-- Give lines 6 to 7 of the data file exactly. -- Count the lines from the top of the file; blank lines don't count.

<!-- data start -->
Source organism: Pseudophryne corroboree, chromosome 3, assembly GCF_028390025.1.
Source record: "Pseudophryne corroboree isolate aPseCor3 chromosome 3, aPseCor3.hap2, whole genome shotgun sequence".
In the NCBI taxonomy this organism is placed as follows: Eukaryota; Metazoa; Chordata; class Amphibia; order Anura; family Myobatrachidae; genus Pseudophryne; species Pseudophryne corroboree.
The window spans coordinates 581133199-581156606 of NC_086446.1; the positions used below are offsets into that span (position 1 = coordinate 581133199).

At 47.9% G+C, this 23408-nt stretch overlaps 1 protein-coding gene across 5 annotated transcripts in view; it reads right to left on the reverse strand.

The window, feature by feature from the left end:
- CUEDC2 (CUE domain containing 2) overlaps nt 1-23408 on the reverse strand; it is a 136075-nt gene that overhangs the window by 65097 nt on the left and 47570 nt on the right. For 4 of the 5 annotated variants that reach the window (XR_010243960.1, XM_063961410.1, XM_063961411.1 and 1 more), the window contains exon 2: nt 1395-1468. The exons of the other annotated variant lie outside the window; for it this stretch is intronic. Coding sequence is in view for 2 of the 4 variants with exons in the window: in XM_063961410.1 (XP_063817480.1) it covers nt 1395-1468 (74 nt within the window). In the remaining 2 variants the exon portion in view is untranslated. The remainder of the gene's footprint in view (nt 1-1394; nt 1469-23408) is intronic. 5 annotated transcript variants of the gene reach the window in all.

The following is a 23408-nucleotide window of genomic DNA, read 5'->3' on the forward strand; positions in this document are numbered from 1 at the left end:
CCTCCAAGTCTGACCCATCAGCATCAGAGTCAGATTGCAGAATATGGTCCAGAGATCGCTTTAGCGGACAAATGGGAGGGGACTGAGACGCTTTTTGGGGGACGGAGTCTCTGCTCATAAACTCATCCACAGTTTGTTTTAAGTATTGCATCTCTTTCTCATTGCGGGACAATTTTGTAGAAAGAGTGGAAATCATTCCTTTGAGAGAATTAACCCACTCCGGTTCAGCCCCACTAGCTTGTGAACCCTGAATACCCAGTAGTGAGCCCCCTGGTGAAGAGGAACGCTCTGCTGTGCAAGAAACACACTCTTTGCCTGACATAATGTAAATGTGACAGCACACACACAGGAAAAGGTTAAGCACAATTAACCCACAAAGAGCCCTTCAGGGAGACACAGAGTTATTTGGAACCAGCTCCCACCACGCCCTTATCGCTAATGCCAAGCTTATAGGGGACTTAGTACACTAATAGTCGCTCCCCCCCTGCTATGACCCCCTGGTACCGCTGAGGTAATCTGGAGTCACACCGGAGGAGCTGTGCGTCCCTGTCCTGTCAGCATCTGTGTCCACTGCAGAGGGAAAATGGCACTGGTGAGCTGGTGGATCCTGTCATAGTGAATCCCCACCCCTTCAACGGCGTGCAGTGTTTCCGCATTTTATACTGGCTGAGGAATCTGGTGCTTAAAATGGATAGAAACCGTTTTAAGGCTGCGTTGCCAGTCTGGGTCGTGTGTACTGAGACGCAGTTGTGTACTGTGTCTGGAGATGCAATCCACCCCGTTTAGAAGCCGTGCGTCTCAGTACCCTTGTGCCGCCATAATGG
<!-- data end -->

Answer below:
The window, feature by feature from the left end:
- CUEDC2 (CUE domain containing 2) overlaps nt 1-23408 on the reverse strand; it is a 136075-nt gene that overhangs the window by 65097 nt on the left and 47570 nt on the right. For 4 of the 5 annotated variants that reach the window (XR_010243960.1, XM_063961410.1, XM_063961411.1 and 1 more), the window contains exon 2: nt 1395-1468. The exons of the other annotated variant lie outside the window; for it this stretch is intronic. Coding sequence is in view for 2 of the 4 variants with exons in the window: in XM_063961410.1 (XP_063817480.1) it covers nt 1395-1468 (74 nt within the window). In the remaining 2 variants the exon portion in view is untranslated. The remainder of the gene's footprint in view (nt 1-1394; nt 1469-23408) is intronic. 5 annotated transcript variants of the gene reach the window in all.